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Mike Trout raised the red flag about free agency, and Nationals players took notice

Mike Trout raised the red flag about free agency, and Nationals players took notice

WASHINGTON -- Mike Trout was everywhere, especially for the supposedly tough-to-market star of the game. 

Anaheim made Trout’s 12-year, $426.5 million extension official Sunday. Trout was the center of a large press conference in California, hopped on MLB Network, made the rounds expected of someone who signed the largest deal in American sports history.

Trout made a telling remark at each stop: He noted watching Manny Machado and Bryce Harper slog through last winter as free agents. He then talked to both. The conversations and visual prompted him to label their situations a “red flag” when he thought about free agency.  

That term, from that player, is eye-popping, despite the heft of his current extension and others being struck around the league. It holds force even after Harper set a record with a new contract that was summarily crushed three weeks later by Trout. It also turned heads when read to players in the clubhouse before the Nationals played the New York Yankees on Monday in the final exhibition game of spring training.

“To me, that’s the red flag,” Sean Doolittle told NBC Sports Washington. “We’re not talking about a veteran guy that’s, you know...we’re talking about the face of our game. If he doesn’t want to go through the free agency process the way it’s been going for guys these past few years, like if he doesn’t think the process could benefit him and he could recognize his full value on the open market, that’s really tell you everything you need to know, right?”

Free agency, once referred to by Max Scherzer as the players’ “golden egg,” has pivoted. Players previously groused about the veteran player who was left jobless. Teams moved away from paying players 30-plus for past performance, both learning a more efficient way to run their team and more financially viable one. Younger players -- unproven players in the eyes of many major leaguers -- were receiving jobs based more on market forces and perceived value than actual value. The process rankled those already in a clubhouse.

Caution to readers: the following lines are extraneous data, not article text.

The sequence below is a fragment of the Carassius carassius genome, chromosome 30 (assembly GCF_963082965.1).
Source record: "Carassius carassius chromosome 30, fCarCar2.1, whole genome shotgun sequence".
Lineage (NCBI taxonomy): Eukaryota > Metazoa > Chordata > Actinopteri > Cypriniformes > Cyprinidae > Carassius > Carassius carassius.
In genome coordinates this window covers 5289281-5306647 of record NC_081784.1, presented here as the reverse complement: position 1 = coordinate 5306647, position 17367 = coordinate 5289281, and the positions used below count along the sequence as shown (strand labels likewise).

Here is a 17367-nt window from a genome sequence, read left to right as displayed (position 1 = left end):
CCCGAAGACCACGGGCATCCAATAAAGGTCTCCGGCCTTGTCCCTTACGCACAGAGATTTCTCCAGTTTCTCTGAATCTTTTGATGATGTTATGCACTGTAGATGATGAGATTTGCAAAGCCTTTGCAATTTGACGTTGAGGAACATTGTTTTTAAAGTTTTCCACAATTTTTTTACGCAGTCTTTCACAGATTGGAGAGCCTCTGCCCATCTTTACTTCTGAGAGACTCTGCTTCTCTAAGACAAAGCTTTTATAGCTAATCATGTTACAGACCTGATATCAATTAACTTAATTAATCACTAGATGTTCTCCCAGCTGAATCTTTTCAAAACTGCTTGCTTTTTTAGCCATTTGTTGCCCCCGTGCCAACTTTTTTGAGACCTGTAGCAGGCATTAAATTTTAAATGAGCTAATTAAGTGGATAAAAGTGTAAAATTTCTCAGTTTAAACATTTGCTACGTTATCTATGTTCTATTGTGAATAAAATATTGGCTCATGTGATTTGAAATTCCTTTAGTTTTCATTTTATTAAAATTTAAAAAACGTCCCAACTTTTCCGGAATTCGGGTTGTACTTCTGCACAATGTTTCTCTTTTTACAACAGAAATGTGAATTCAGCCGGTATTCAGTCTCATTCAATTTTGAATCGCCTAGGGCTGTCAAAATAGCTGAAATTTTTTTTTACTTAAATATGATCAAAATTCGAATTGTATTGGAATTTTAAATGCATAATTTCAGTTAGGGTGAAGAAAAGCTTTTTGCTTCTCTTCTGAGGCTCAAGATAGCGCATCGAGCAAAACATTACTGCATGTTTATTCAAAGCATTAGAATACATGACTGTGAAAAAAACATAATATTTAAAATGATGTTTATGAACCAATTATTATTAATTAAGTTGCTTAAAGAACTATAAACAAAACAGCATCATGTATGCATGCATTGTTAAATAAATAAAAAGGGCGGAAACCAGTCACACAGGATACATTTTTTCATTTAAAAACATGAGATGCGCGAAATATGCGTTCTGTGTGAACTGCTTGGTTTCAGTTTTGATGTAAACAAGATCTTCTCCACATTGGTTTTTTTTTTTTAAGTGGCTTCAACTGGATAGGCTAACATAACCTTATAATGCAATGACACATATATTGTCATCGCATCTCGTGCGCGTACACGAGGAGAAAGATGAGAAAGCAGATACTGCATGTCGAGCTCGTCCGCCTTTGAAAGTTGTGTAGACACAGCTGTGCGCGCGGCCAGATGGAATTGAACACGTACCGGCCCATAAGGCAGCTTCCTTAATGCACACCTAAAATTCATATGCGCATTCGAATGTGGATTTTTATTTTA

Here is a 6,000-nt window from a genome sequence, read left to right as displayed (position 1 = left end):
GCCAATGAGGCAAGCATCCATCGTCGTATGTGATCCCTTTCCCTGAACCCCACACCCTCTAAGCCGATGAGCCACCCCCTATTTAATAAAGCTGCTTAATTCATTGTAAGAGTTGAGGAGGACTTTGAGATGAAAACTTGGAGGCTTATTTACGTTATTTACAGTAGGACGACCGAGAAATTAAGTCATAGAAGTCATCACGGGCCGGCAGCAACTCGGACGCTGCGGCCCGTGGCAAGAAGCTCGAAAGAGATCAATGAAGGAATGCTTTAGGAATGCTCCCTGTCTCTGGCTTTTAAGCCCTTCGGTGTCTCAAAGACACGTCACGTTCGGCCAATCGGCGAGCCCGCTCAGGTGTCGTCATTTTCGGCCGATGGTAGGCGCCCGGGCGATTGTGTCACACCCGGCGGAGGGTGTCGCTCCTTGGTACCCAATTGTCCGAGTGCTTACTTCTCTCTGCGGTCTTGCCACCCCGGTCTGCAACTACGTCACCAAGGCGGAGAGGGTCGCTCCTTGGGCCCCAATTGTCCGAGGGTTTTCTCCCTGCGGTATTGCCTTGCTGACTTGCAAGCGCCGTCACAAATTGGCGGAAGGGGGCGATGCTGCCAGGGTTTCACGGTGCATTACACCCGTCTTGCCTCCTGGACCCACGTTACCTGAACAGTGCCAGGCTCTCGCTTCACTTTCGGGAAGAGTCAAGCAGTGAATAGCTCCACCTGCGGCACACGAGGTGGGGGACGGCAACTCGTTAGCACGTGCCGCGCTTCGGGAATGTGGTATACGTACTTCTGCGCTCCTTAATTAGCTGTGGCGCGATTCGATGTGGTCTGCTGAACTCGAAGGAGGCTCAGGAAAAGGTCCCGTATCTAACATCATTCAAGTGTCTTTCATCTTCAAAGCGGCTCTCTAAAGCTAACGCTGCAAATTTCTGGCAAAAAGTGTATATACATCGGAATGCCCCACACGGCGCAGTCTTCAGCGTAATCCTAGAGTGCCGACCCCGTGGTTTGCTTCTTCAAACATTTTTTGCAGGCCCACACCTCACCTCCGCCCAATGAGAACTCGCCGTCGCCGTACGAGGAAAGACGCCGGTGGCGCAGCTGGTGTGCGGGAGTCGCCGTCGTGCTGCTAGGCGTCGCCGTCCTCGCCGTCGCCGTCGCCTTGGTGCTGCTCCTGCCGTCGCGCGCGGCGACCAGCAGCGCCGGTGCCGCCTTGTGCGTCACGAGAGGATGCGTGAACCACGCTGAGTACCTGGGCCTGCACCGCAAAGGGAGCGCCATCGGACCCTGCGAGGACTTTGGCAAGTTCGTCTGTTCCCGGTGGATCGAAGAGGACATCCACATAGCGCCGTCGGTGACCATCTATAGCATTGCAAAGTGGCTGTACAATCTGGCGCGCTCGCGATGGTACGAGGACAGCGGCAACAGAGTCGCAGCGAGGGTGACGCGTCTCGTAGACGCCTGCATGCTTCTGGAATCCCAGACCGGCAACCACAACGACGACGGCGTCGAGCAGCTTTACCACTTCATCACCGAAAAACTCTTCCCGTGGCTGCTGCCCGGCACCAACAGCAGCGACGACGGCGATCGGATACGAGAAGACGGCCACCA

“It’s not about players,” Ryan Zimmerman told NBC Sports Washington. “It’s about the valuation or the way that they use it to say it’s going to change their organization. I’ve always said you have to have young guys come up and play. I get it. But my whole thing is to not sign legit big-league players, who you know what they’re going to do at the big-league level, because you have the best farm system in the league, two of those kids might be something. The other eight you’re never going to hear about them again once they leave Baseball America. I just think the percentage of people who become real big leaguers is not very high, and they hold it at a very high value.”

That portion of the debate is receding. What free agency has become is at the forefront. The recent cluster of extensions suggested players realized their best path under this collective bargaining agreement was to stay. The plight of Craig Kimbrel and Dallas Keuchel -- who remain unemployed just days before the season begins -- shows that premise is correct.

“[I do] recognize the free agent process has changed,” Scherzer said. “Teams used to covet players, marquee players, and be aggressive trying to bid on them -- don’t feel like that’s the case. That’s what I’ll say.”

Doolittle continued to churn through how the idea related to Trout. If he entered free agency, what could be the possible knock on him? 

It’s not on-field skill. It’s not how he interacts with fans. It’s not how he conducts himself off the field. 

“It would have been really fun to see him go through the free agency process,” Doolittle said.

Instead of finding out, Trout decided to take a lifetime deal to stay in Anaheim. The cash haul was enormous. The terms record-setting. The process? Not so good.

“We need to make some adjustments to the system,” Doolittle said. “Because, yeah, it’s good Manny and Bryce got those deals. It’s unfortunate it took so long. I think it’s very concerning and very notable the face of the game, one of the best players in the history of the game, didn’t want to have to go through that because of the way it’s been going.”